In 2008, Singletary became interim head coach of the 49ers. He impressed with his charisma. After turning results around to finish 5-4 under his leadership, they awarded him a four-year contract. This is where they should have said thanks for everything and brought in somebody with more experience. Instead, they chose to welcome him to San Francisco.

Mandatory Credit: USA TODAY Sports

The 49ers paid the price for being sentimental. The results rapidly went downhill. They finished 8-8, breaking even in his first full season. Then results totally plummeted the following year with a miserable record of 5-10. The 49ers finally fired him in the last week. Tactically limited, his aggressive demeanor rubbed off the wrong way on his players.

Mandatory Credit: USA TODAY Sports

9. Jeff Fisher

One of the strangest entries on this list, Fisher was head coach of the Tennessee Titans for an incredible 17 seasons before five with the Rams. However, his overall lack of success stains his record as a head coach. He only posted six winning seasons despite over two decades of coaching in the NFL. That’s an incredible statistic.

Mandatory Credit: USA TODAY Sports

His best moment was bringing the Titans to their first-ever Super Bowl appearance in 1999. Fisher plodded on for another 11 seasons in Nashville before agreeing to part ways. Meanwhile, his time with the Rams saw them post losing records every season. Fisher is famously disdainful of quarterbacks and arguably overstayed his welcome with both franchises.

Mandatory Credit: USA TODAY Sports

8. Gus Bradley

Now working as defensive coordinator for the Los Angeles Chargers, it’s clear where Bradley’s talents lie. He’s proven to be very good at his current job, but don’t make him a head coach. In short, it won’t end well for your franchise, as Jacksonville Jaguars fans found out to their despair.

Mandatory Credit: USA TODAY Sports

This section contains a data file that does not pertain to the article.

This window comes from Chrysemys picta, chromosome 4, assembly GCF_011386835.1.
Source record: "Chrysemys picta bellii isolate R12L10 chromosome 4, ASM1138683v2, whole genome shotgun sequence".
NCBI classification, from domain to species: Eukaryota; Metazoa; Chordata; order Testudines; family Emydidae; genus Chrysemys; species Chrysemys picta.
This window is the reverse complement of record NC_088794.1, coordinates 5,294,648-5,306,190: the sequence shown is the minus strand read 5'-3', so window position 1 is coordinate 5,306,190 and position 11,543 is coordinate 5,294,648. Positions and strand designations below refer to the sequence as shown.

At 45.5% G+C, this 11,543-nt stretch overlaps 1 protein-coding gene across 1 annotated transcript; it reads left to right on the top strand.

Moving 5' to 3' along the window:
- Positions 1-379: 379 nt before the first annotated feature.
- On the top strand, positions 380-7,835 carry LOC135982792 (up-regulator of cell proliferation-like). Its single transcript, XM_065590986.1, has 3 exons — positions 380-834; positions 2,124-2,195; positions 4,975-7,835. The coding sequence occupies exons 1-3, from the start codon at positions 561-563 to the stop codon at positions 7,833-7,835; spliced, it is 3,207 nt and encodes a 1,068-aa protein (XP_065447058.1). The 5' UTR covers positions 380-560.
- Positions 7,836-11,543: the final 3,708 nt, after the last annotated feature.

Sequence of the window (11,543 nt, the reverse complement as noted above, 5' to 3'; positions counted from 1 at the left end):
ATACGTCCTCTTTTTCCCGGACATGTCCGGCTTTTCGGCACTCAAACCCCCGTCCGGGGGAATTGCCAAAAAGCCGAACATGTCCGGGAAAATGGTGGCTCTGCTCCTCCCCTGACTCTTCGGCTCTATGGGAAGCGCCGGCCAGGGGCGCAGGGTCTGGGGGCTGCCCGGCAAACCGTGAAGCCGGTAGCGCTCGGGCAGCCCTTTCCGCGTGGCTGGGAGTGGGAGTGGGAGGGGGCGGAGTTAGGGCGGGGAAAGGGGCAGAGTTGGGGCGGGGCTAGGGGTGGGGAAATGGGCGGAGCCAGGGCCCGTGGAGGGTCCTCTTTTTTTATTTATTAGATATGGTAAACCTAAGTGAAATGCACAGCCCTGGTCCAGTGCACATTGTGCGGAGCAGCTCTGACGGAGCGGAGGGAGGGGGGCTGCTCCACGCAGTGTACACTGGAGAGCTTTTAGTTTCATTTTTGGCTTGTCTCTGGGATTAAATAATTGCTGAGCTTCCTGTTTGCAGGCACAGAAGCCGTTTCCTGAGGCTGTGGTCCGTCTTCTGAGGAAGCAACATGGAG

Over the course of four seasons, he posted a brutal record of 14 wins and 48 defeats. That is so bad you could almost celebrate it. Bradley created a losing culture as he overstayed his welcome. Even worse, he has one of the bleakest winning percentages ever for a coach who reached 60 games. Why did they wait so long to get rid of him?

Mandatory Credit: USA TODAY Sports

7. Dave Campo

How did Campo last three seasons as the Dallas Cowboys head coach? In three years, his team was 5-11 every season. This leaves him with the unpleasant accolades of being the only coach in franchise history to leave with an overall losing record and to never post a winning record. In short, this was a very dark time for Cowboys fans.

Mandatory Credit: USA TODAY Sports

He got away with a weak first season because the roster was poor. But his second year saw the franchise sign better players without making progress on the field. Campo has a great reputation as a defensive coordinator but just wasn’t able to handle the top job.

Mandatory Credit: USA TODAY Sports

6. Ray Handley

1990 was a fantastic year for the New York Giants as they won the Super Bowl. Nobody could have expected how quickly things would go downhill. Handley took the head coach position for the 1991 season and immediately alienated fans by dropping star quarterback Phil Simms. He’d last two seasons but for the Giants faithful, he outstayed his welcome.

Mandatory Credit: USA TODAY Sports

It was a decision that failed to pay off as the team finished the season with an 8-8 record and out of playoff contention. Of course, this led to fans calling for his head but the ownership recognized he had an aging squad and gave him the chance to put things right. In short, they should have fired him because his second term was even worse at 6-10.

Mandatory Credit: USA TODAY Sports

5. Josh McDaniels